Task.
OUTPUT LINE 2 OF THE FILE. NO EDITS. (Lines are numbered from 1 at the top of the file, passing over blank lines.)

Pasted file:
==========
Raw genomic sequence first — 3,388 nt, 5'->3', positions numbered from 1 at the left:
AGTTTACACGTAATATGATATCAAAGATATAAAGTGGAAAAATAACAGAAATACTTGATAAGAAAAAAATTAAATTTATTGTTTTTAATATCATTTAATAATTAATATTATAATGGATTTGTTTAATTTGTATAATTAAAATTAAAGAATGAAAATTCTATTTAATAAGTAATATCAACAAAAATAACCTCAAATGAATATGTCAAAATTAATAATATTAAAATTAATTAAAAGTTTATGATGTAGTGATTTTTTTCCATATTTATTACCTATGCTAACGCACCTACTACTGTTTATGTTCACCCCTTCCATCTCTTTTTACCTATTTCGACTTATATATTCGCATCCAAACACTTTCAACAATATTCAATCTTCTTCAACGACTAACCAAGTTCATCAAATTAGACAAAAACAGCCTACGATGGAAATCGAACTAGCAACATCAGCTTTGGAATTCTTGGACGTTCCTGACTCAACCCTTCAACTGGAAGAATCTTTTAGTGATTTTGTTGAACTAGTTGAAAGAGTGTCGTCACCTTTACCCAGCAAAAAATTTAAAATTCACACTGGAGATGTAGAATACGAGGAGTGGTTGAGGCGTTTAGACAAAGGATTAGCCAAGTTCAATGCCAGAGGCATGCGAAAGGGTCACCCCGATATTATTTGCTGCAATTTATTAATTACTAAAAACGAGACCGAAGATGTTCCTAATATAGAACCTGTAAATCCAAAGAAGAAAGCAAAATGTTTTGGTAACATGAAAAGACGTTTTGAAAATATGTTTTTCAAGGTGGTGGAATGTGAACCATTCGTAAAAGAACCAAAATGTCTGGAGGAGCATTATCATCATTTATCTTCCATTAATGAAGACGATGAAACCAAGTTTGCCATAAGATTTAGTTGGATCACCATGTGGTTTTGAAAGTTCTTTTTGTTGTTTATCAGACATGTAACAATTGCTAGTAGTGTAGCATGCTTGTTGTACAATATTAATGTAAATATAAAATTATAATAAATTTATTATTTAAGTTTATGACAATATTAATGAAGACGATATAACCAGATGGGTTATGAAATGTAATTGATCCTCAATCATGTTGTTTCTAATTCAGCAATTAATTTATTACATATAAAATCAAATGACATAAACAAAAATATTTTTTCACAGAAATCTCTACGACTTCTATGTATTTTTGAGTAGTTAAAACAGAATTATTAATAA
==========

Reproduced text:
AGTTTACACGTAATATGATATCAAAGATATAAAGTGGAAAAATAACAGAAATACTTGATAAGAAAAAAATTAAATTTATTGTTTTTAATATCATTTAATAATTAATATTATAATGGATTTGTTTAATTTGTATAATTAAAATTAAAGAATGAAAATTCTATTTAATAAGTAATATCAACAAAAATAACCTCAAATGAATATGTCAAAATTAATAATATTAAAATTAATTAAAAGTTTATGATGTAGTGATTTTTTTCCATATTTATTACCTATGCTAACGCACCTACTACTGTTTATGTTCACCCCTTCCATCTCTTTTTACCTATTTCGACTTATATATTCGCATCCAAACACTTTCAACAATATTCAATCTTCTTCAACGACTAACCAAGTTCATCAAATTAGACAAAAACAGCCTACGATGGAAATCGAACTAGCAACATCAGCTTTGGAATTCTTGGACGTTCCTGACTCAACCCTTCAACTGGAAGAATCTTTTAGTGATTTTGTTGAACTAGTTGAAAGAGTGTCGTCACCTTTACCCAGCAAAAAATTTAAAATTCACACTGGAGATGTAGAATACGAGGAGTGGTTGAGGCGTTTAGACAAAGGATTAGCCAAGTTCAATGCCAGAGGCATGCGAAAGGGTCACCCCGATATTATTTGCTGCAATTTATTAATTACTAAAAACGAGACCGAAGATGTTCCTAATATAGAACCTGTAAATCCAAAGAAGAAAGCAAAATGTTTTGGTAACATGAAAAGACGTTTTGAAAATATGTTTTTCAAGGTGGTGGAATGTGAACCATTCGTAAAAGAACCAAAATGTCTGGAGGAGCATTATCATCATTTATCTTCCATTAATGAAGACGATGAAACCAAGTTTGCCATAAGATTTAGTTGGATCACCATGTGGTTTTGAAAGTTCTTTTTGTTGTTTATCAGACATGTAACAATTGCTAGTAGTGTAGCATGCTTGTTGTACAATATTAATGTAAATATAAAATTATAATAAATTTATTATTTAAGTTTATGACAATATTAATGAAGACGATATAACCAGATGGGTTATGAAATGTAATTGATCCTCAATCATGTTGTTTCTAATTCAGCAATTAATTTATTACATATAAAATCAAATGACATAAACAAAAATATTTTTTCACAGAAATCTCTACGACTTCTATGTATTTTTGAGTAGTTAAAACAGAATTATTAATAA